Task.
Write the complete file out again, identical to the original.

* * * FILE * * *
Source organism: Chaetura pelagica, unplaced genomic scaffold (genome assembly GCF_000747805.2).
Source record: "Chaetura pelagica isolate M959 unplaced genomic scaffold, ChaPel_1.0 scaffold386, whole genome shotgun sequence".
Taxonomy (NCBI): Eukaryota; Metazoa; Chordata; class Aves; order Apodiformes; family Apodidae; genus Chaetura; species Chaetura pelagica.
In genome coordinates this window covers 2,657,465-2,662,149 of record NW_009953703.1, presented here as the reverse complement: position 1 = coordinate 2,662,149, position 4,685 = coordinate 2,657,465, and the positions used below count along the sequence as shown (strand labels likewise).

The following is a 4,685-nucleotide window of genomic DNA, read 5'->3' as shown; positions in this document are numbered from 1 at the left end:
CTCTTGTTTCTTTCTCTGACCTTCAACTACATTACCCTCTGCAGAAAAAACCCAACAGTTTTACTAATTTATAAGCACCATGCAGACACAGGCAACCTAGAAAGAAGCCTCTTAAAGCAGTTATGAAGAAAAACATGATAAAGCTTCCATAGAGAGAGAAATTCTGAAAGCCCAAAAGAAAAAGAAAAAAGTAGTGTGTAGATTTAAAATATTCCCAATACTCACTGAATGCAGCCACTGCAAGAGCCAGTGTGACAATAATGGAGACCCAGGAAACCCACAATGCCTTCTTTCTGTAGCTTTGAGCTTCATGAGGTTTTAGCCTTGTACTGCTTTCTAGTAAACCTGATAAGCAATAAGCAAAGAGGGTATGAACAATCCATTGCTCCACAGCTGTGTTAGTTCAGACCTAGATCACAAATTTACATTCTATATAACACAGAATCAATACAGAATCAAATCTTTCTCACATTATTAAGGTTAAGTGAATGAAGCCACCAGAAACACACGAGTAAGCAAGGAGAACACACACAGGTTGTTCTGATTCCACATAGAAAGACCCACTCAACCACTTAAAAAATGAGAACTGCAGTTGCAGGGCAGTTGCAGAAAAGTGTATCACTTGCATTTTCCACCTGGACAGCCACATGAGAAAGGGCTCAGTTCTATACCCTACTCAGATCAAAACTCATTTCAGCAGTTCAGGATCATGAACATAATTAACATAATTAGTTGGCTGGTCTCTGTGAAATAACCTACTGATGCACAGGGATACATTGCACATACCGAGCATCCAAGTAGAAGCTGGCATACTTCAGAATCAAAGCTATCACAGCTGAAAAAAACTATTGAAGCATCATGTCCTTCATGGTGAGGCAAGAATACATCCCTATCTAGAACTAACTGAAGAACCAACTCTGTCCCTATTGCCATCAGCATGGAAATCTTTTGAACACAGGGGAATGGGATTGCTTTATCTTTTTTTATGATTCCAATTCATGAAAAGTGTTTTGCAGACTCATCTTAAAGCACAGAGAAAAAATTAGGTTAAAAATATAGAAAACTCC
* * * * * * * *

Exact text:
Source organism: Chaetura pelagica, unplaced genomic scaffold (genome assembly GCF_000747805.2).
Source record: "Chaetura pelagica isolate M959 unplaced genomic scaffold, ChaPel_1.0 scaffold386, whole genome shotgun sequence".
Taxonomy (NCBI): Eukaryota; Metazoa; Chordata; class Aves; order Apodiformes; family Apodidae; genus Chaetura; species Chaetura pelagica.
In genome coordinates this window covers 2,657,465-2,662,149 of record NW_009953703.1, presented here as the reverse complement: position 1 = coordinate 2,662,149, position 4,685 = coordinate 2,657,465, and the positions used below count along the sequence as shown (strand labels likewise).

The following is a 4,685-nucleotide window of genomic DNA, read 5'->3' as shown; positions in this document are numbered from 1 at the left end:
CTCTTGTTTCTTTCTCTGACCTTCAACTACATTACCCTCTGCAGAAAAAACCCAACAGTTTTACTAATTTATAAGCACCATGCAGACACAGGCAACCTAGAAAGAAGCCTCTTAAAGCAGTTATGAAGAAAAACATGATAAAGCTTCCATAGAGAGAGAAATTCTGAAAGCCCAAAAGAAAAAGAAAAAAGTAGTGTGTAGATTTAAAATATTCCCAATACTCACTGAATGCAGCCACTGCAAGAGCCAGTGTGACAATAATGGAGACCCAGGAAACCCACAATGCCTTCTTTCTGTAGCTTTGAGCTTCATGAGGTTTTAGCCTTGTACTGCTTTCTAGTAAACCTGATAAGCAATAAGCAAAGAGGGTATGAACAATCCATTGCTCCACAGCTGTGTTAGTTCAGACCTAGATCACAAATTTACATTCTATATAACACAGAATCAATACAGAATCAAATCTTTCTCACATTATTAAGGTTAAGTGAATGAAGCCACCAGAAACACACGAGTAAGCAAGGAGAACACACACAGGTTGTTCTGATTCCACATAGAAAGACCCACTCAACCACTTAAAAAATGAGAACTGCAGTTGCAGGGCAGTTGCAGAAAAGTGTATCACTTGCATTTTCCACCTGGACAGCCACATGAGAAAGGGCTCAGTTCTATACCCTACTCAGATCAAAACTCATTTCAGCAGTTCAGGATCATGAACATAATTAACATAATTAGTTGGCTGGTCTCTGTGAAATAACCTACTGATGCACAGGGATACATTGCACATACCGAGCATCCAAGTAGAAGCTGGCATACTTCAGAATCAAAGCTATCACAGCTGAAAAAAACTATTGAAGCATCATGTCCTTCATGGTGAGGCAAGAATACATCCCTATCTAGAACTAACTGAAGAACCAACTCTGTCCCTATTGCCATCAGCATGGAAATCTTTTGAACACAGGGGAATGGGATTGCTTTATCTTTTTTTATGATTCCAATTCATGAAAAGTGTTTTGCAGACTCATCTTAAAGCACAGAGAAAAAATTAGGTTAAAAATATAGAAAACTCC